The most important 18th-century precedent in English law for our Fourth Amendment is Entick v. Carrington of 1765, in which Lord Halifax, acting for the king, sent agents into the home of John Entick on a fishing expedition for papers and documents that criticized the king. This Revolutionary War site notes:
“During the trial, Entick charged that the entire search and seizure had been unlawfully conducted, and the Court agreed. The Court said that Lord Halifax had no standing to issue the order to search the premises, that probable cause that a crime had been committed had not been demonstrated and that the warrant allowed a general confiscation of anything the officers found, not specifying exactly what they were to look for or could seize. In addition, there were no records kept of what the officers seized.”
In the New World, however, colonial authorities ignored this important case and began issuing what were called “writs of assistance,” a kind of blanket search warrant that allowed the crown’s tax authorities to try to combat smuggling by indiscriminate search and seizure. (We would now call them “National Security Letters.”) Attorney James Otis took the case of 50 merchants who sued the British crown over these overly broad warrantless searches, and his powerful speech condemning these practices was heard by John Adams, who considered it the spark that led to the American Revolution.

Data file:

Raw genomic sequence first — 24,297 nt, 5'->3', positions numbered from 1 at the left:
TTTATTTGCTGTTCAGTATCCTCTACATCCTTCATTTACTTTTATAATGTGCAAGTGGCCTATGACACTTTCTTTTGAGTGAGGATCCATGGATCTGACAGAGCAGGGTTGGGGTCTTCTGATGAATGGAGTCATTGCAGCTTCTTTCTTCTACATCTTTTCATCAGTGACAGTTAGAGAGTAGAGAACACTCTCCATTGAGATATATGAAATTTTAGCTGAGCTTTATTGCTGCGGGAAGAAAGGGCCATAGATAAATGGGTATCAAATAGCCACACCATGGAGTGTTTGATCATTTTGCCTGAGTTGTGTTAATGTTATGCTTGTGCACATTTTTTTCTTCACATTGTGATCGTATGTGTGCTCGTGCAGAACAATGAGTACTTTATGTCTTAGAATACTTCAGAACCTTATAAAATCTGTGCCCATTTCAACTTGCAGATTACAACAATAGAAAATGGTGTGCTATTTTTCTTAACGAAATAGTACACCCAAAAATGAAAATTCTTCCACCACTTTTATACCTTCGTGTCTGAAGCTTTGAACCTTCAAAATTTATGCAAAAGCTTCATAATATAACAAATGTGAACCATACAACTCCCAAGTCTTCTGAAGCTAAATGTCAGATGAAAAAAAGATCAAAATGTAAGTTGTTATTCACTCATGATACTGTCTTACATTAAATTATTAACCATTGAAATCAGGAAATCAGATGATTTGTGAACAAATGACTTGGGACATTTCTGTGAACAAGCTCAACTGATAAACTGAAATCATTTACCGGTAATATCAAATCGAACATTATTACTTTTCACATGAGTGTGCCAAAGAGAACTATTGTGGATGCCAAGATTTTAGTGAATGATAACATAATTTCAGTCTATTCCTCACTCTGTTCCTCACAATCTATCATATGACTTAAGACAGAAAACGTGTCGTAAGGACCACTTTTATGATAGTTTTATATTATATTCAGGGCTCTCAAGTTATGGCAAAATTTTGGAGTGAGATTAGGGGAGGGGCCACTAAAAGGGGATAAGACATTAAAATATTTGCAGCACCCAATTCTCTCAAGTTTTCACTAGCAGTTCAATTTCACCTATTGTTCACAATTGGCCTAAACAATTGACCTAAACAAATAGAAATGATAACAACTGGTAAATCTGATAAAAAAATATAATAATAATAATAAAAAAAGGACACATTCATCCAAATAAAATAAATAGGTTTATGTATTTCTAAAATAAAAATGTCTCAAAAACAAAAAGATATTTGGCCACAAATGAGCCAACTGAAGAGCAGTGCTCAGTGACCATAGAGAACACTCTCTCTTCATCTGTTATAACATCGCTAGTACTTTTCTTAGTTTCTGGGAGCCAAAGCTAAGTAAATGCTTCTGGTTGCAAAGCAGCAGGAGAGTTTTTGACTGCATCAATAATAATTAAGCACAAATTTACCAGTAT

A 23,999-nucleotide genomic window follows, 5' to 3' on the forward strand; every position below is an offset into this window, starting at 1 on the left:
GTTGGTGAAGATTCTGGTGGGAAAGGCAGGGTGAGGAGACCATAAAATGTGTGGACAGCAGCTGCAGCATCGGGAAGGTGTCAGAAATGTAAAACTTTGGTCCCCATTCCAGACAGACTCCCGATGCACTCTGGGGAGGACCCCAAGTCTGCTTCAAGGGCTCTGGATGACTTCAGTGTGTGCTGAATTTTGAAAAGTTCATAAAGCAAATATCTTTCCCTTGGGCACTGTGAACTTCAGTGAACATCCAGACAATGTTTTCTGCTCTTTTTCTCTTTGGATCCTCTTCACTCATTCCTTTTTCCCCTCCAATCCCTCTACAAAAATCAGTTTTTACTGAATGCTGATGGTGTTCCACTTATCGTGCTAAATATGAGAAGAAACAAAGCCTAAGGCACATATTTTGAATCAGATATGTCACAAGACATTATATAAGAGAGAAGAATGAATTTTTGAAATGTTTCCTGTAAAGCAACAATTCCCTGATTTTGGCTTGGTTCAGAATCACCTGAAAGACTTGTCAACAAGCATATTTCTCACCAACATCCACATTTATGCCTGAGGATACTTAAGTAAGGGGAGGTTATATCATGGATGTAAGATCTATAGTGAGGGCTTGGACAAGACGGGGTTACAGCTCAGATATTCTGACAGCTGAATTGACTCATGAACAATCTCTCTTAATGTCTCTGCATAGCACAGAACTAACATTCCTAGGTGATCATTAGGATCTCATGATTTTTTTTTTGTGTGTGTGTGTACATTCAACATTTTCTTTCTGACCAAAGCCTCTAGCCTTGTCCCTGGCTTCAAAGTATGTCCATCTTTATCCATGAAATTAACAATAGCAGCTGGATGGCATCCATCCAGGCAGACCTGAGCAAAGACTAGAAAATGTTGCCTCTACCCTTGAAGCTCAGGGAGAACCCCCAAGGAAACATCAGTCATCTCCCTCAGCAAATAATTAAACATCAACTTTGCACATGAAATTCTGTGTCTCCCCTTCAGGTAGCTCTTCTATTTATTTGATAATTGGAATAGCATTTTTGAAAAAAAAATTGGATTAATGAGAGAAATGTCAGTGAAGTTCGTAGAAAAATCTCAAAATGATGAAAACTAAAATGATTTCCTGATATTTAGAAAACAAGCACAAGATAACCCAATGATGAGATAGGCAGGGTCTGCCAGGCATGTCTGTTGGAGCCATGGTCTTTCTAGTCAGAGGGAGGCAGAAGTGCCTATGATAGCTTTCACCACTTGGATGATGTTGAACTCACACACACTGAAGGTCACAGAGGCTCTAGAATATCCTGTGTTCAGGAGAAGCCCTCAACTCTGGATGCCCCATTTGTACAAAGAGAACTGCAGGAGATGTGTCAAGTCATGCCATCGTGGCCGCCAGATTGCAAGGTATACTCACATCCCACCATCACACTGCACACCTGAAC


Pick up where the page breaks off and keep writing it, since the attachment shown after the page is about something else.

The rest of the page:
George Mason’s Virginia Declaration of Rights of 1776 forbade these writs of assistance. Thomas Jefferson depended heavily on that document when he authored the Declaration of Independence. When he talks about “Life, liberty and the pursuit of happiness,” one of the things he means by liberty is that the government shouldn’t be able to snoop at will through your private letters.
The sentiment against warrantless searches and overly broad writs of assistance was put into the constitution by James Madison, with what became the 4th Amendment.
Over time exceptions were granted to the general principle that the government cannot at will see your papers. One of these exceptions is the “plain view” principle. I.e. if you send a postcard through the mail, you’re not assured of privacy since anyone can see the message you wrote on it.
America’s current national security state, which is a profound betrayal of the Constitution, holds that our email and our documents in the cloud are like postcards and thus can be examined at will by intelligence analysts and law enforcement. I doubt any ordinary Americans thinks that their email correspondence and digital documents are anything at all like a postcard.